Faith in Politics

Why should the Churchill Archives Centre host a conference on faith and politics? After all, Sir Winston Churchill famously likened himself to a buttress, supporting the Church from the outside. Although he did also joke that he ought to be honoured by the founding of Churchill College, as it put him on a level with the Trinity.

While many modern British politicians might echo Alastair Campbell's famous phrase 'We don't do God', the truth is that faith and politics remain very closely intertwined. The established Church retains a unique position in our political framework, while faith groups play an important role in education, social care, and foreign aid, and politicians and policy makers struggle to reconcile systems founded in a Christian tradition with a society that is simultaneously increasingly secular and increasingly multi-faith.

Human rights and equal opportunities do not always seem to sit easily alongside religious freedoms and practices. Faith has both divided communities and underpinned political campaigns. Turn on the television or open the newspaper on any given day and you will see articles relating to political disputes based on faith issues - gay marriage, female bishops, faith schools, religious dress and customs, the radicalisation of youth, and the impact of fundamentalism and sectarianism, to name just a few. It seems undeniable that issues of faith continue to exert a powerful influence on British domestic and foreign policy in the modern era, and that politics and policy are also shaping religious institutions and faith issues.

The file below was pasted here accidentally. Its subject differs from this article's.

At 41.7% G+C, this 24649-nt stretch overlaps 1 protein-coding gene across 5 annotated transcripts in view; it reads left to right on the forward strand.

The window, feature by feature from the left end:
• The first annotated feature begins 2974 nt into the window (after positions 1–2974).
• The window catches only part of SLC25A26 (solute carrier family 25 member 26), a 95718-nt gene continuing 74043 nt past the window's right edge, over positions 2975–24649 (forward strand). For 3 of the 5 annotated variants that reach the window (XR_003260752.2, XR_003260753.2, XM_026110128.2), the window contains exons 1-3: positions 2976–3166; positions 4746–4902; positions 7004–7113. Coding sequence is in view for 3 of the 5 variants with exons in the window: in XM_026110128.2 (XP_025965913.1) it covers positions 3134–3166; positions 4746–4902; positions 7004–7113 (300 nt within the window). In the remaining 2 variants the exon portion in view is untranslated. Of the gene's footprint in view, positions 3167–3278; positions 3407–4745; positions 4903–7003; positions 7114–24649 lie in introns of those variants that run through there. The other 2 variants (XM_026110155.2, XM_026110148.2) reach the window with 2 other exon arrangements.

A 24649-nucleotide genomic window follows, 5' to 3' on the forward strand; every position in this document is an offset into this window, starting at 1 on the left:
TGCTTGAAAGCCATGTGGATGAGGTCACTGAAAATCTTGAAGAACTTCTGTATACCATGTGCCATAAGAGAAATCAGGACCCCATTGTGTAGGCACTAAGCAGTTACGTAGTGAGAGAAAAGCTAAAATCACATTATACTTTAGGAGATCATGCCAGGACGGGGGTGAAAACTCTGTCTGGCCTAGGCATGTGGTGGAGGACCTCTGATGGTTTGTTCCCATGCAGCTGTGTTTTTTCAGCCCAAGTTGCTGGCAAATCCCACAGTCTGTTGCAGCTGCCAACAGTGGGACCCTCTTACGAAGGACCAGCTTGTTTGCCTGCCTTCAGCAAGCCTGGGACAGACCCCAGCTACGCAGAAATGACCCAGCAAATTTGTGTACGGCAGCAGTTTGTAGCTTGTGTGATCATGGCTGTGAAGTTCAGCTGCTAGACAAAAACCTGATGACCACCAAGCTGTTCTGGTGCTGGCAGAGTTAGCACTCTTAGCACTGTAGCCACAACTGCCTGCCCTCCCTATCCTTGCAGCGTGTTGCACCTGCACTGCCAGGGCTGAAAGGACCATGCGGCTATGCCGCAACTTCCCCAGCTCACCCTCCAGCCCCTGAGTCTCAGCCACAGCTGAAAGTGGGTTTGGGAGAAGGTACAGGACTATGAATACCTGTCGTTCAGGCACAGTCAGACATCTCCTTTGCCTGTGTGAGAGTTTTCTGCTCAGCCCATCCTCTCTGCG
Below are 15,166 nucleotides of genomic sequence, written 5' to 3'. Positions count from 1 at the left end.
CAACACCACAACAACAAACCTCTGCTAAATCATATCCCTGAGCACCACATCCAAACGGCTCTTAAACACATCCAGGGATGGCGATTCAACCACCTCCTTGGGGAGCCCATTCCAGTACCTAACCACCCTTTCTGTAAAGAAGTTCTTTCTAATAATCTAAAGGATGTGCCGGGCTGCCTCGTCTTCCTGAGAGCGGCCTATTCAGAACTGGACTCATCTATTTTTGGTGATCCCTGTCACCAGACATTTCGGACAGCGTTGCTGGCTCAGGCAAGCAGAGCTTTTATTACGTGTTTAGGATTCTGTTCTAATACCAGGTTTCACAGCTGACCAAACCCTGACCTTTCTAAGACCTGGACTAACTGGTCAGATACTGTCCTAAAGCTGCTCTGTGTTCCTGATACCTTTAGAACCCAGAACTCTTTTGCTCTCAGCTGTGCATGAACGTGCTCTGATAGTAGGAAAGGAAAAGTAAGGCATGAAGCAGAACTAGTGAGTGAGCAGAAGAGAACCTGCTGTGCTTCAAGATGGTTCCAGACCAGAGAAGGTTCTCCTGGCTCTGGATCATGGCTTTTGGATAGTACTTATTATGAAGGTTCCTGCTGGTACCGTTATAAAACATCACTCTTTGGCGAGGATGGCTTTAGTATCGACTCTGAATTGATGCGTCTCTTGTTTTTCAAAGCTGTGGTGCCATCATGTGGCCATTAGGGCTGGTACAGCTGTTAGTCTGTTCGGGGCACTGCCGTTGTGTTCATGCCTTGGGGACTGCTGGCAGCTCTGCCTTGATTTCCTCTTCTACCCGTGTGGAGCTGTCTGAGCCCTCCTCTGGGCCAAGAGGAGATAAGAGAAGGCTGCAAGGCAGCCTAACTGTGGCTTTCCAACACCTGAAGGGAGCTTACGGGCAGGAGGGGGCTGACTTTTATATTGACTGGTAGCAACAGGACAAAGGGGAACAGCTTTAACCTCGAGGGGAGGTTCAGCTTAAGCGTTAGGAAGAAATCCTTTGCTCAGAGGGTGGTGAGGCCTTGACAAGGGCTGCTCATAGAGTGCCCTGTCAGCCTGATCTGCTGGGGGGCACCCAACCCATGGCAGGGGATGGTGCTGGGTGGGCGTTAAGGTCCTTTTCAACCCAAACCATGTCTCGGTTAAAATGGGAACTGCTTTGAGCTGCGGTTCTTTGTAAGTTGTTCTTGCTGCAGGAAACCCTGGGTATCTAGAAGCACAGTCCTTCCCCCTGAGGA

This conference, underpinned by the holdings of the Churchill Archives Centre, will look at the different interfaces between faith and politics, and use expert witness testimony and academic analysis to explore how the events and decisions of yesterday are shaping the challenges and opportunities for the policy makers of the present and the future.

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Interview with Allen Packwood

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